If I had my druthers, I'd spend my Mother's Day digging in the dirt while my beautifully behaved kids played in the grass around me. I'd have a marvelous meal cooked by someone who isn't me and who wants to wash all the dishes. And the whole world would chew with their mouths closed.
Oh, so not my life. I've got a little too much chaos for that.
I settled for bribing my kids to let me sleep in. I promised them as much TV, video game and computer time as they could manage. Which meant I had a great sleep, with only six interruptions between 6:30 and 10:30 a.m.: two Aspie tantrums, one set of fighting siblings, two beautiful handmade gifts, and one breakfast in bed comprising American cheese, a Nutella sandwich and a very, very tall cup of strawberry chocolate milk.
I got up and made a big brunch. Then I broke my own cardinal rule of Mother's Day and washed the dishes.
I brokered 37 arguments, including some with other kids in the neighborhood. I put everyone in time out at least once. I shushed the very loud and annoying barking dog. I bandaged a scraped knee and kissed away some tears. I brokered 15 more arguments and shushed the barking dog again and finally gave up and hauled everyone outside just in time to join a neighborhood walk. Which was great fun, with two dogs and three grown-ups and a passel of kids racing around on various wheeled things, until they hit a particularly steep and curvy hill, where two of mine wiped out, the redhead dangerously so, scraping his left leg from his ankle to his backside, complete with ground-in dirt. I wound up piggybacking my screaming redhead all the way home, holding my dog by the leash, consoling Peabo (my other wipee) with words. Which really doesn't work so well.
My sister arrived as we rounded the corner home.
I have two sisters. This is the one nearest me in age, hair color and height. She hasn't got kids, and my kind of chaos stresses me out, so I can only imagine what it does to her.
And yet, she consoled and played with my diva while I put my redhead into a tub and cleaned off his scraped leg - and if you've ever inflicted that kind of pain on your child, knowing it was what you had to do and knowing you were hurting him badly, you know what that felt like. He wasn't crying alone.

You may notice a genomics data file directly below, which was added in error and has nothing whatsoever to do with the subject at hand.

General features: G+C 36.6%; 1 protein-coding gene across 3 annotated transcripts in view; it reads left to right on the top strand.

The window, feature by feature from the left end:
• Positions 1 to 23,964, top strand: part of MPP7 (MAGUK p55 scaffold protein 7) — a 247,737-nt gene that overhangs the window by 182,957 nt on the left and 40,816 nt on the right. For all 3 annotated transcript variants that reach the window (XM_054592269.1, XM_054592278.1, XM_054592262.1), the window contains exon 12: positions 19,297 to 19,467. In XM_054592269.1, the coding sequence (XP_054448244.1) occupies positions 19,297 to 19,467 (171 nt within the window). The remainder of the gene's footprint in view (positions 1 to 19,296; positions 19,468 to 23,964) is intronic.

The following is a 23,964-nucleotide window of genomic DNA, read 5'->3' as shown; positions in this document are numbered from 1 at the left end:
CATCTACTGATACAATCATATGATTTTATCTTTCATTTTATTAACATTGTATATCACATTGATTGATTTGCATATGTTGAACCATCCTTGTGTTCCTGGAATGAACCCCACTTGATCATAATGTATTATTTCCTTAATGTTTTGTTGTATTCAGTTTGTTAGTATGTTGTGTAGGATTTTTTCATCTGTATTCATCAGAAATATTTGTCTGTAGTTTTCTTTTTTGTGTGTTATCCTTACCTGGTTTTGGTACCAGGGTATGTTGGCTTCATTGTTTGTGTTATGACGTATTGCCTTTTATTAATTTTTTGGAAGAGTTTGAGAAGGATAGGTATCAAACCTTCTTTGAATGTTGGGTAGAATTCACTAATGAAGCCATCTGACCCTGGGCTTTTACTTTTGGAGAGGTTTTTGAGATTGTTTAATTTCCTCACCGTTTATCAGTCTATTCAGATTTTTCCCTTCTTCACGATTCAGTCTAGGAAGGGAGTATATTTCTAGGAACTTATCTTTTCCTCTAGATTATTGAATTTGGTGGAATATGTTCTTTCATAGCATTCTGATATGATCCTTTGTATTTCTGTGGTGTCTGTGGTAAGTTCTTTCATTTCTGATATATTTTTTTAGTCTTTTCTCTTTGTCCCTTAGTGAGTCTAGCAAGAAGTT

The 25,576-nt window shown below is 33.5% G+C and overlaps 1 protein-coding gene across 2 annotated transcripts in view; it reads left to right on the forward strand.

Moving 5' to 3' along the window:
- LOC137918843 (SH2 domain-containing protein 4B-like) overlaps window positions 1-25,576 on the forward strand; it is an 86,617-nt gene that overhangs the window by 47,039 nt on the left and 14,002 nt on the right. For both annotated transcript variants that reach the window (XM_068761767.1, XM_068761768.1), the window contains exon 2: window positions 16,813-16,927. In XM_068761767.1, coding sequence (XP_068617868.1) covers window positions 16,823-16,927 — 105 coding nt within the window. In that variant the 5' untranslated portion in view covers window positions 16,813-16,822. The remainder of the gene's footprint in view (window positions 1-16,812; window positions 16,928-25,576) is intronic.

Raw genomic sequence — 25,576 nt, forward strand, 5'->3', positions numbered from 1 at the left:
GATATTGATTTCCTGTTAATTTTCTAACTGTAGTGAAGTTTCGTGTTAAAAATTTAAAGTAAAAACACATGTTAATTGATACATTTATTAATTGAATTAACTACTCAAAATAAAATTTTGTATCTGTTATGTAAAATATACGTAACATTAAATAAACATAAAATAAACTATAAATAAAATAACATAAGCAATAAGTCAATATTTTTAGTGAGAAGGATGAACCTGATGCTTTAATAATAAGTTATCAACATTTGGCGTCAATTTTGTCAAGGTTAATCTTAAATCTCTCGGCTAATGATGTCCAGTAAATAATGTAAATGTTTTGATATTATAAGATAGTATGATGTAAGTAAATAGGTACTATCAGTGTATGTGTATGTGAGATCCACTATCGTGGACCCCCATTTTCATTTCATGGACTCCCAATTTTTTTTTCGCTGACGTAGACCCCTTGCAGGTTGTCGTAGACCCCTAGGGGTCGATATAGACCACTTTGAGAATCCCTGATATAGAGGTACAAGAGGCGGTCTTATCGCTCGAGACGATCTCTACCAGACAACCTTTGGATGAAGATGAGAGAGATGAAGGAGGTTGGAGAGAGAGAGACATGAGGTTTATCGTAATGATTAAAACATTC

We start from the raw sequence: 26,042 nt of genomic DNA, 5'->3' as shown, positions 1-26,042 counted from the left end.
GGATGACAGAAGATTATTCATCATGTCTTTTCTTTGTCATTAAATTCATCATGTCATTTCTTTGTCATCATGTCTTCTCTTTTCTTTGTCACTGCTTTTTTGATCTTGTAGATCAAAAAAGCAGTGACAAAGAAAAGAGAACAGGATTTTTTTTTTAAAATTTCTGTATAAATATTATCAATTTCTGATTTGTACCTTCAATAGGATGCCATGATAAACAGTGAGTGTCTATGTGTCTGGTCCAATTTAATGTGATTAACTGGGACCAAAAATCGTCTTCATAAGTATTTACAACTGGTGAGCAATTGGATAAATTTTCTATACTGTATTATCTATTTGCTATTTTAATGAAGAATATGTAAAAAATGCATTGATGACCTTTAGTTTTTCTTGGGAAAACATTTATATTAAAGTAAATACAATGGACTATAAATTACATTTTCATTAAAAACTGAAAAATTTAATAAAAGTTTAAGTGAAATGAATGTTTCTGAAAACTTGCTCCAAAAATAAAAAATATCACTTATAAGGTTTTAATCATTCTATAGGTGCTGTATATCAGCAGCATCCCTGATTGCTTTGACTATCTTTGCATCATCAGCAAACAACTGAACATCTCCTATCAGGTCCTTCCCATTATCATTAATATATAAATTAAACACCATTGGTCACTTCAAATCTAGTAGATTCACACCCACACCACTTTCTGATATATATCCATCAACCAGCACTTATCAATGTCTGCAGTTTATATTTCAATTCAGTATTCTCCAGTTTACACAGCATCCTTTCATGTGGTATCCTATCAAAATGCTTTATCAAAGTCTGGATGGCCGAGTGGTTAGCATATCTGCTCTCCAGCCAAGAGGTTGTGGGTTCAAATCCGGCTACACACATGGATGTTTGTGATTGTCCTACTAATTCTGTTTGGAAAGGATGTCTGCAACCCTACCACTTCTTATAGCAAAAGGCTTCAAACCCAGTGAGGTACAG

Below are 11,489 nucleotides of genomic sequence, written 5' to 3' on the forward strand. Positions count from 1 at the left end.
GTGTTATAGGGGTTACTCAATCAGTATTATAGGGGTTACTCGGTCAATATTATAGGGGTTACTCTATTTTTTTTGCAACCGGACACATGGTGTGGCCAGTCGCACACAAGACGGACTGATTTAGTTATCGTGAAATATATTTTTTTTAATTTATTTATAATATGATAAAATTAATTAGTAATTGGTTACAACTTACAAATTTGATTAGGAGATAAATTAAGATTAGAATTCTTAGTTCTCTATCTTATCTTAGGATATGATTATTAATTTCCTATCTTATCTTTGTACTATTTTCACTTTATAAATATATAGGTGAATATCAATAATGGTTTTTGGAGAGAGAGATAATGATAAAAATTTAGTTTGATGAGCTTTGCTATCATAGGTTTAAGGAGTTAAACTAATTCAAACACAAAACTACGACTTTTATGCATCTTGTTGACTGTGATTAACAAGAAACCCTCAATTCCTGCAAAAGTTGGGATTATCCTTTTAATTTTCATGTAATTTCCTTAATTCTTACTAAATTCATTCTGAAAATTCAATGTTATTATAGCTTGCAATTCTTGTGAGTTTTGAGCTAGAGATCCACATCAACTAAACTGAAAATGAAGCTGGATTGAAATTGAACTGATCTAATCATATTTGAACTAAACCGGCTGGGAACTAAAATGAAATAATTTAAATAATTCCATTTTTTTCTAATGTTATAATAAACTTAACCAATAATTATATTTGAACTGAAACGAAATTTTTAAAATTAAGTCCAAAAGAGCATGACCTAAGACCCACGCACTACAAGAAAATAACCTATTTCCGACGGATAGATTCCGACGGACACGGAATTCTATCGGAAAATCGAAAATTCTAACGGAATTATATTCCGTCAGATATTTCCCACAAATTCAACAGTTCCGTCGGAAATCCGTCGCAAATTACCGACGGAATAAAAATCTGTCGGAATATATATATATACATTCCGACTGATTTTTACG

We left the bathroom shaking and sobbing. While I dried him off and bandaged his leg, my sister blew up balloons and sent them whizzing through the air. She made my redhead laugh - actually laugh, after all that - by pointing out that it sounded like a fart. And doing it again. And again.
Then she went downstairs and found a leak in my pipes and a half inch of water in the back of my basement that I wouldn't have discovered until 2012.
She also cleaned it all up.
When I said, "I give up, let's go get pizza," she said, "Yes, let's!" even though she had pizza yesterday.
She let Peabo poke her all the way through dinner. She answered the eternal question, "Do you like waffles?" about 93 times. She listened to my diva's fabulous Mother's Day story that lasted through three car rides and an entire meal. She laughed at the redhead's jokes, and made him laugh right back.
And at the end of the day, she told me she had fun. Despite the screaming and the crying and the barking, and the stressed out, exhausted kids, and the stressed-out and moderately well-rested mom. She had fun.
I know it's Mother's Day. But I'd never have made it through this one without her. So I'm renaming it Sister's Day in her honor.
Because I'm glad she's my sister. And I don't tell her that nearly enough.